By Jane Feehan
Greater Miami during the 1940s was wide open for mobsters who endeavored to get into the gambling business. One of them, Joseph “Jack” Friedlander, elbowed his way from Newark, NJ into Florida rackets as early as 1940. By 1948, he was declared Public Enemy No. 1 by Daniel P. Sullivan, director of Miami’s Crime Commission.
Sullivan claimed Friedlander brought the New Jersey mob element to Miami through his association with Abner (Longy) Zwillman, kingpin of the numbers, bookmaking and bootlegging business in the Garden State. He was probably right. That association evidently gave Russian-born Friedlander the confidence to ally himself with Harry Russell of the Capone gang and to work his way into the territory of the local S&G syndicate by playing one gamer against the other. Friedlander soon became a partner in every gambling house in the Miami area.
Friedlander made life tough for the houses that did not play along with him; he would drop hints to law enforcement who then raided the uncooperative establishments. By the mid- to late 1940s he managed the Blackamoor Hotel in Miami and owned pieces of the famed Island Club, Little Palm, and Club 86. He was the bag man for officials who gladly took money from him to look the other way when they came upon illegal gambling. Friedlander later admitted that his “Little Syndicate” influenced elections for Dade County sheriff in 1944 and 1948 that set up James “Jimmy” Sullivan (who was later arrested) as the county’s top law enforcer.
In 1949 investigative reporters wrote about a $1.5 million-a-year numbers racket Friedlander and ex-con David Marcus ran out of two offices. One, operating as Aircraft Equipment Company, was located at the Aviation Building at 3240 NW 27th Ave.; the other ran out of 719 NW 2nd Ave. They employed between 250-300 people to run the numbers racket or bolita. Friedlander was known as the bolita king.
Director Sullivan said Friedlander had no fear of law enforcement. Things changed in 1950. Friedlander was indicted that year for a list of transgressions involving gambling. He testified in 1951 at the Kefauver hearings held in Miami where he admitted to many illicit activities but claimed he might have been Public Enemy No. 999, not No. 1. After the hearings, he, along with other Miami mobsters, were soon out of work. It was the beginning of the end for a $100 million industry that involved operations at 200 hotels and scores of enterprising gangsters.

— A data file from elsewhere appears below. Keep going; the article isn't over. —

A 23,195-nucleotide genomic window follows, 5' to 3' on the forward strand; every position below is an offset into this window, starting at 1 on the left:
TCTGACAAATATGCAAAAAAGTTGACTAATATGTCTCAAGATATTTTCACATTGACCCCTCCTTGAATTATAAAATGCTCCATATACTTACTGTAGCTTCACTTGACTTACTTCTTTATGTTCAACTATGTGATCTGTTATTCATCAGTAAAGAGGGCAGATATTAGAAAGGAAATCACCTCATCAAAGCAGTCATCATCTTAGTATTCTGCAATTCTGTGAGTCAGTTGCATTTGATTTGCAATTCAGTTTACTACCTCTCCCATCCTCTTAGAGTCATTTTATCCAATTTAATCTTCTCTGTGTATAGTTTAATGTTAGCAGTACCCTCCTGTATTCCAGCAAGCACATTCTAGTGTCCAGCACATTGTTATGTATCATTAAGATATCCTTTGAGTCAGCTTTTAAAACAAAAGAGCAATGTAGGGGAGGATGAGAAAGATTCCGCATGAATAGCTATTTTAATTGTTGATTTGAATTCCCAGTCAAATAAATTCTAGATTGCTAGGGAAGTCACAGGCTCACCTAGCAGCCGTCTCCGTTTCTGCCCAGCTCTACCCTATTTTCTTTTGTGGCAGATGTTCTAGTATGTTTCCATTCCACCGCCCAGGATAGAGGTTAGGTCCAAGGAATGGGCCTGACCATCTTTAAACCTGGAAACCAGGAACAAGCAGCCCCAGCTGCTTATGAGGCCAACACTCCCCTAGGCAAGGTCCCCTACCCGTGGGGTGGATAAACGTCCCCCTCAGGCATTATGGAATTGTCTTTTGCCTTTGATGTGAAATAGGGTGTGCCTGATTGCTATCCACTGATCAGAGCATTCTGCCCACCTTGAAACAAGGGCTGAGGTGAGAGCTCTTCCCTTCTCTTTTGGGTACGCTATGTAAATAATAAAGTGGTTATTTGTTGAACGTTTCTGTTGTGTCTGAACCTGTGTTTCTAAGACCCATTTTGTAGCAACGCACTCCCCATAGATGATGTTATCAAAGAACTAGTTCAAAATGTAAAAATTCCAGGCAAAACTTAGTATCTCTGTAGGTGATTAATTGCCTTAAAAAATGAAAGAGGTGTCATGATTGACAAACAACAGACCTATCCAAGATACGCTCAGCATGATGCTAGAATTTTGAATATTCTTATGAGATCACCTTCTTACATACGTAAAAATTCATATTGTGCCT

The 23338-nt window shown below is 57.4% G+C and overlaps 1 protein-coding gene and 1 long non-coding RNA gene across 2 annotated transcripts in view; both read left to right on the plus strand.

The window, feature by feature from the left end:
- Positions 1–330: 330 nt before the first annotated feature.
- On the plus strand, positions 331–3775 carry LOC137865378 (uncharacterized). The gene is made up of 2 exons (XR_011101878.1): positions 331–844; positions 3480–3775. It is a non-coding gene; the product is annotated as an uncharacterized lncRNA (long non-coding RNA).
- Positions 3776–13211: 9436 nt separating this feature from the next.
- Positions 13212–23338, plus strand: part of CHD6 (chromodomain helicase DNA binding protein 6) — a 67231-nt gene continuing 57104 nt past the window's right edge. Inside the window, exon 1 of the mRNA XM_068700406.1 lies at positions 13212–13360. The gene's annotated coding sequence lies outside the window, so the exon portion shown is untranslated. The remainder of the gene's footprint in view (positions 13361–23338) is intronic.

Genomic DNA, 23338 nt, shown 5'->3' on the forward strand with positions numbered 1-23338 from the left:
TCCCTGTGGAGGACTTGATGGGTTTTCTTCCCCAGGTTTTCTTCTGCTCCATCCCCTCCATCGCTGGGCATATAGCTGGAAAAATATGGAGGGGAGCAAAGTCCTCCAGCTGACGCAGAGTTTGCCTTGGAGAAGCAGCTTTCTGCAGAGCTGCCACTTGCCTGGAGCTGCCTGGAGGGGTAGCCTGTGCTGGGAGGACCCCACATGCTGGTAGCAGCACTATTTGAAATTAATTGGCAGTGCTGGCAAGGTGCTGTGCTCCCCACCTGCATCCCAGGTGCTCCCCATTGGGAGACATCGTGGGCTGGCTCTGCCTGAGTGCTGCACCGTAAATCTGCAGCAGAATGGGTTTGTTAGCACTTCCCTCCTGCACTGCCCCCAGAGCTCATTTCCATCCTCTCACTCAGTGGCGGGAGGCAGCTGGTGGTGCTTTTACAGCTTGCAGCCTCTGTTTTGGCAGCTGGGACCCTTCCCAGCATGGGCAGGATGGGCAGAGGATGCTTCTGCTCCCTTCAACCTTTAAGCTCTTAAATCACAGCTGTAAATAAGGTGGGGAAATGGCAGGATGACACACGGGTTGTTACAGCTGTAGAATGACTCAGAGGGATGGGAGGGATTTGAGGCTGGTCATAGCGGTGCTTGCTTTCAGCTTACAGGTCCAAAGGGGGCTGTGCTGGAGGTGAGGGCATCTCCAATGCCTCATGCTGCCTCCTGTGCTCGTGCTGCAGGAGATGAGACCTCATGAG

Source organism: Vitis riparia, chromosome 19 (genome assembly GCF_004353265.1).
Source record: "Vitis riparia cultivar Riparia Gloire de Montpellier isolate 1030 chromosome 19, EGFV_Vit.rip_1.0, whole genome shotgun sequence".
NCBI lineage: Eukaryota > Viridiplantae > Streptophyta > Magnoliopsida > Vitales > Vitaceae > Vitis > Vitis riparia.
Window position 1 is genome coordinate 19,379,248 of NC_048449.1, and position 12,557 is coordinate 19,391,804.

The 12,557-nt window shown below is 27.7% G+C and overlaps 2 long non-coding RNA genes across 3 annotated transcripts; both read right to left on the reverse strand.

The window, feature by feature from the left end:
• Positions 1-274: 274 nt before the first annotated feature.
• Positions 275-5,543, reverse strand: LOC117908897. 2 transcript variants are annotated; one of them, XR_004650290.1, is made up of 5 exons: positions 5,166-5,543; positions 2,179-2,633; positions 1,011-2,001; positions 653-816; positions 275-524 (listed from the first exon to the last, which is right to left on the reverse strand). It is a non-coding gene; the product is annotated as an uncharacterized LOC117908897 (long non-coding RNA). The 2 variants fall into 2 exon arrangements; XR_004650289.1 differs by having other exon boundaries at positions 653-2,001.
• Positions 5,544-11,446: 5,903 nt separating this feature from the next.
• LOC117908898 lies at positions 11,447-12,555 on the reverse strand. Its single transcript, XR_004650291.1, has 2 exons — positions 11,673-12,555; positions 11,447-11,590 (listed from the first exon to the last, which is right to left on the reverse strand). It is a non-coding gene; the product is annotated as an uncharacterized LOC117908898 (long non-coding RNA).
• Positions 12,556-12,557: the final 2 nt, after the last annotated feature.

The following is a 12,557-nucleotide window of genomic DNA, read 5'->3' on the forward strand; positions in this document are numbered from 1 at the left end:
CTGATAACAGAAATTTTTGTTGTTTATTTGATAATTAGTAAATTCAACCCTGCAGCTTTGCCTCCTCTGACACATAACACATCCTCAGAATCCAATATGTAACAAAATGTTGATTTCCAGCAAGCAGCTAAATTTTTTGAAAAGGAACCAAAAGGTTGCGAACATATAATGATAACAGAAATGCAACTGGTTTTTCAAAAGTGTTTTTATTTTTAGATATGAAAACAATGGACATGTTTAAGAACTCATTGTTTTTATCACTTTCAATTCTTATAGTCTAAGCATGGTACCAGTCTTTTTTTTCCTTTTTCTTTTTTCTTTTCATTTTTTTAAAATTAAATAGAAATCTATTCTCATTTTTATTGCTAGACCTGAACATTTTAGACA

Friedlander’s descent from glory was rapid. In April of 1952 it was reported that his house on posh Pinetree Drive was ransacked. Friedlander reported $275 in cash and a ring were stolen. The government placed a $14,696 lien on that house a few months after the Kefauver hearings. Friedlander went on to own the Dade Boulevard restaurant but times were tough. Despondent over his finances, he attempted suicide in 1957 via an overdose of sleeping pills at his Miami Beach apartment on Byron Avenue. His wife, Sally, discovered him unconscious when the telephone rang at 2:30 a.m. and he did not stir.
He survived the suicide attempt (age 56 then) but news accounts of what happened to Jack Friedlander after that and when he died are nonexistent. If you have any information on his death, please post comment below. Copyright © 2014 All rights reserved. Jane Feehan.
Miami News, Apr. 23, 1947
Miami News, Dec. 12, 1948
Miami News, Mar. 13, 1949
Miami News, May 11, 1949
Miami News, Sept. 27, 1950
Miami News, Oct. 22, 1950
Daytona Beach Morning Journal, Feb. 17, 1951
Miami News, June 29, 1951
Miami News, Apr. 7, 1952Miami News, May 14, 1957
Tags: Gambling in Miami, Jack Friedlander, Abner Zwillman, Miami in the 1940s, film reseacher